Janice: It was after the civil war that they got their first pastor, just after the civil war, and as I said, they had 25 members.
They also had a school that was meeting in the church. When they called the pastor, they voted that they would discontinue the school and decided they would devote themselves only to being a church, and they would have their services in English.
Cathy: That’s when the change came.
Janice: They established this pastor and after a year, he had 12 or 13 members because it split the church, these decisions that they were making. So after the split they couldn’t support a pastor anymore, and so he had to leave. They were thinking, “Perhaps we made a terrible mistake and overstepped trying to bring a pastor here in all this.”
Another pastor came who was willing to work without salary. Interesting that after the split they immediately got another pastor who stayed with them for a number of years without a salary. We think his wife must have had some kind of occupation, and of course, they would pay him in produce, services, and all of that. He stayed and helped them to rebuild to the point where then they could pay a third pastor. Since then, they have had pastors.
Cathy: And a steady congregation?
Janice: And a steady congregation through all these ups and downs. When you look at the history, they slide into small number and you’d think, oh, they’re never going to survive. They’re going to be closing and then they will work and build themselves right back again.
Cathy: It’s cyclical?
Janice: Yeah, it is, it is.
Cathy: Interesting.
Janice: This organ now, it was a quarter of a million dollar project to build that organ and bring it down. It was one of the times when the congregation didn’t have much of anything. They didn’t have a whole lot of members and they were feeling like, you know, we’re an awfully small congregation, but the organ up in front could not be repaired any longer.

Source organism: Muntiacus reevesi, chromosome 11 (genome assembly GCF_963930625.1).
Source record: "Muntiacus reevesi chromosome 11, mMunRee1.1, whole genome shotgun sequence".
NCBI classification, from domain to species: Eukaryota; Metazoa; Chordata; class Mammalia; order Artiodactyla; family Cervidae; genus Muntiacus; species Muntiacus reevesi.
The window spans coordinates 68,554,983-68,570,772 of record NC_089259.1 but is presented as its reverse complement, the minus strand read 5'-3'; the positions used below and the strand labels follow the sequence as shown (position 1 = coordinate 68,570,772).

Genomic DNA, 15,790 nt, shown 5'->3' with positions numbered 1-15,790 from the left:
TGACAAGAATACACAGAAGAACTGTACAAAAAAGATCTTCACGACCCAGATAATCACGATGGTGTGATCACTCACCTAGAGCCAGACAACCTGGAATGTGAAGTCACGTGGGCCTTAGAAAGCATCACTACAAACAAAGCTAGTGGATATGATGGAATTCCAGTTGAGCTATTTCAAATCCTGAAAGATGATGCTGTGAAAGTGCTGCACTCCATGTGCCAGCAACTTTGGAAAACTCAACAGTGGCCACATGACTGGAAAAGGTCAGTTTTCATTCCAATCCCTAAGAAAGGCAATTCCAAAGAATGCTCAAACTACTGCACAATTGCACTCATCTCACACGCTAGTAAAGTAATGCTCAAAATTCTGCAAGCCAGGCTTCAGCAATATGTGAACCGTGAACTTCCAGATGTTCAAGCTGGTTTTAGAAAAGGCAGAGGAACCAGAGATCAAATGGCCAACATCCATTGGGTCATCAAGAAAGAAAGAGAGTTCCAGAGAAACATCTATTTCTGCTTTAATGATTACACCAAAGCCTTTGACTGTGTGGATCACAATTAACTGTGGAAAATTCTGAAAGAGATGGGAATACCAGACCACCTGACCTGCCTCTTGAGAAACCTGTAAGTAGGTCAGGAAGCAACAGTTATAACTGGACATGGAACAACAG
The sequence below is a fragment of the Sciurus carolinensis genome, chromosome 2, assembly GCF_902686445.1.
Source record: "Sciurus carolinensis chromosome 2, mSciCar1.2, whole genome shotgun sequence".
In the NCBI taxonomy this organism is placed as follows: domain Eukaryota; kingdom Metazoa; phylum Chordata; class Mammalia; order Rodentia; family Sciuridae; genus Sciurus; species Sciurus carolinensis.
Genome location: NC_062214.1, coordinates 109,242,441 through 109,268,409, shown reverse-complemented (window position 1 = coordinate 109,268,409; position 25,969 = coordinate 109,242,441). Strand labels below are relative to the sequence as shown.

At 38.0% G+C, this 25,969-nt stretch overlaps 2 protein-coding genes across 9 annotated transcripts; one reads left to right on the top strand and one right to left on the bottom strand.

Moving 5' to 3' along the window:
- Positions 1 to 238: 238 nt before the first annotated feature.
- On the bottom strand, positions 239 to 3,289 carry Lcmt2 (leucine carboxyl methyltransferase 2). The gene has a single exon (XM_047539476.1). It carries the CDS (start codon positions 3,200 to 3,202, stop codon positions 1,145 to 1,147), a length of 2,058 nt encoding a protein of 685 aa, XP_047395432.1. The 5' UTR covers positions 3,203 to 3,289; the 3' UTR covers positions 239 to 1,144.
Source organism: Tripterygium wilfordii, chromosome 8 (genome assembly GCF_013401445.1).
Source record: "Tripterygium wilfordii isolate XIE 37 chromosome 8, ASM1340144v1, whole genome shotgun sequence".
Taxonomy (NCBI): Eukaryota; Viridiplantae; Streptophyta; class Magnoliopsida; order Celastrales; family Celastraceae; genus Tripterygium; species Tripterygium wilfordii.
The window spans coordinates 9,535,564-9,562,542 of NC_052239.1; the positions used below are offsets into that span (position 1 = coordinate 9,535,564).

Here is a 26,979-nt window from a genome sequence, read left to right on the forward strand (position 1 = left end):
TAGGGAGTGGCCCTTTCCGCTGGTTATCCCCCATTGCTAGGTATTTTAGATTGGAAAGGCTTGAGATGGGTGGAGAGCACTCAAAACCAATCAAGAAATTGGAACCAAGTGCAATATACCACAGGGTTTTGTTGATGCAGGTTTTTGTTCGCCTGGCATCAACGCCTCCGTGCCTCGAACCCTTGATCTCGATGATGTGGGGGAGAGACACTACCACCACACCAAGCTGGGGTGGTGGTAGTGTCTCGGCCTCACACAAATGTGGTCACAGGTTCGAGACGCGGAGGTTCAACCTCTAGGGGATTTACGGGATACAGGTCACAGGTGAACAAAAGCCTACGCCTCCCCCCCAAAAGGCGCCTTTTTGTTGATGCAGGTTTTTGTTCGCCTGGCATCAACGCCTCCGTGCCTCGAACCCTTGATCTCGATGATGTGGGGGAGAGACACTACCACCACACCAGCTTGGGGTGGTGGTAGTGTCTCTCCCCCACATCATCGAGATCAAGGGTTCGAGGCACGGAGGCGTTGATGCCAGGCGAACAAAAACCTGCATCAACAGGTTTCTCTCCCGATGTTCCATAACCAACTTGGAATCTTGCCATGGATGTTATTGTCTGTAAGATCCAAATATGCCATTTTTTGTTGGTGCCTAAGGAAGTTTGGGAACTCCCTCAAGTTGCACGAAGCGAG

They had nursed it along as far as they could nurse it and they just could not envision a church without an organ. They voted on faith that they would spend that kind of money and they would buy an organ and by gone and by golly, they paid that organ off within just a small number of years. They paid it completely off, and so, they didn’t have any lingering debt from purchasing that organ.
Cathy: Any reason why they chose an organ maker in Lynchburg, Virginia? I just thought it was curious that it was close by.
Janice: I don’t know how it was chosen. I don’t know how they determined who was going to make the organ, but I think there was a sense that it had to be specially made for the space that they had. They couldn’t have just anybody send them any organ. It had to be something that was designed to fit the space that was available.
Cathy: Then, they modified that space?
Janice: They modified the chapel, but it would have to fit into that chapel space. They weren’t going to modify the whole building for an organ, though they’ve had a lot of debates about it. Some of them wanted to knock out a sidewall and put the organ to the side and all, but they determined that the back chapel space was where the organ would be. Then, they had to find somebody who could design an organ that would fit there.